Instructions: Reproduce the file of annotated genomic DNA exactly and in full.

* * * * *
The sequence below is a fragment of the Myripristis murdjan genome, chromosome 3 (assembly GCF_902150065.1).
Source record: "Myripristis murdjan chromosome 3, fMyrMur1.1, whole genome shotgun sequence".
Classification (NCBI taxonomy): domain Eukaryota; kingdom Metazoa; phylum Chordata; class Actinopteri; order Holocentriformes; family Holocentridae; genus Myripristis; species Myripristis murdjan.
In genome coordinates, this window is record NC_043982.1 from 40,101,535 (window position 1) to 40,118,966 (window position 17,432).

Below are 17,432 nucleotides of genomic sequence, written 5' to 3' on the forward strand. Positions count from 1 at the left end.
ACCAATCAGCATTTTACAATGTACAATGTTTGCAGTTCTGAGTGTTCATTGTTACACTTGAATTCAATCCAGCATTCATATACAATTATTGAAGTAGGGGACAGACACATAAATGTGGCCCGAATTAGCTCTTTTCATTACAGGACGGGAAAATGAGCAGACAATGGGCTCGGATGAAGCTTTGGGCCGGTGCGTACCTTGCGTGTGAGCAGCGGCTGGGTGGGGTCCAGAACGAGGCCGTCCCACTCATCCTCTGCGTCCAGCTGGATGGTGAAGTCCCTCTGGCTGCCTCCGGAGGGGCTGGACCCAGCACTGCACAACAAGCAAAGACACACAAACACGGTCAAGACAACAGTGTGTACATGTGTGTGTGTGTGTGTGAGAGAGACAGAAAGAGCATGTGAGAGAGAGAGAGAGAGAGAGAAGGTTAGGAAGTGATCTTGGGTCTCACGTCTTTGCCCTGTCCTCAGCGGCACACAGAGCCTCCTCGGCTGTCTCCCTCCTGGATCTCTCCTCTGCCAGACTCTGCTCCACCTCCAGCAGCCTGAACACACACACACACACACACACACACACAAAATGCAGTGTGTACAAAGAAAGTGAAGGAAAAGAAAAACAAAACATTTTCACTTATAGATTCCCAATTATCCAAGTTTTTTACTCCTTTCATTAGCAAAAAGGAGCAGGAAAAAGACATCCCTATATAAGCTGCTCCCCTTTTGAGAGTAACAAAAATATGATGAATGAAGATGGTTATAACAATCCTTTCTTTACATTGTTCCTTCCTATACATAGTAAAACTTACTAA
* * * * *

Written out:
The sequence below is a fragment of the Myripristis murdjan genome, chromosome 3 (assembly GCF_902150065.1).
Source record: "Myripristis murdjan chromosome 3, fMyrMur1.1, whole genome shotgun sequence".
Classification (NCBI taxonomy): domain Eukaryota; kingdom Metazoa; phylum Chordata; class Actinopteri; order Holocentriformes; family Holocentridae; genus Myripristis; species Myripristis murdjan.
In genome coordinates, this window is record NC_043982.1 from 40,101,535 (window position 1) to 40,118,966 (window position 17,432).

Below are 17,432 nucleotides of genomic sequence, written 5' to 3' on the forward strand. Positions count from 1 at the left end.
ACCAATCAGCATTTTACAATGTACAATGTTTGCAGTTCTGAGTGTTCATTGTTACACTTGAATTCAATCCAGCATTCATATACAATTATTGAAGTAGGGGACAGACACATAAATGTGGCCCGAATTAGCTCTTTTCATTACAGGACGGGAAAATGAGCAGACAATGGGCTCGGATGAAGCTTTGGGCCGGTGCGTACCTTGCGTGTGAGCAGCGGCTGGGTGGGGTCCAGAACGAGGCCGTCCCACTCATCCTCTGCGTCCAGCTGGATGGTGAAGTCCCTCTGGCTGCCTCCGGAGGGGCTGGACCCAGCACTGCACAACAAGCAAAGACACACAAACACGGTCAAGACAACAGTGTGTACATGTGTGTGTGTGTGTGTGAGAGAGACAGAAAGAGCATGTGAGAGAGAGAGAGAGAGAGAGAAGGTTAGGAAGTGATCTTGGGTCTCACGTCTTTGCCCTGTCCTCAGCGGCACACAGAGCCTCCTCGGCTGTCTCCCTCCTGGATCTCTCCTCTGCCAGACTCTGCTCCACCTCCAGCAGCCTGAACACACACACACACACACACACACACACAAAATGCAGTGTGTACAAAGAAAGTGAAGGAAAAGAAAAACAAAACATTTTCACTTATAGATTCCCAATTATCCAAGTTTTTTACTCCTTTCATTAGCAAAAAGGAGCAGGAAAAAGACATCCCTATATAAGCTGCTCCCCTTTTGAGAGTAACAAAAATATGATGAATGAAGATGGTTATAACAATCCTTTCTTTACATTGTTCCTTCCTATACATAGTAAAACTTACTAA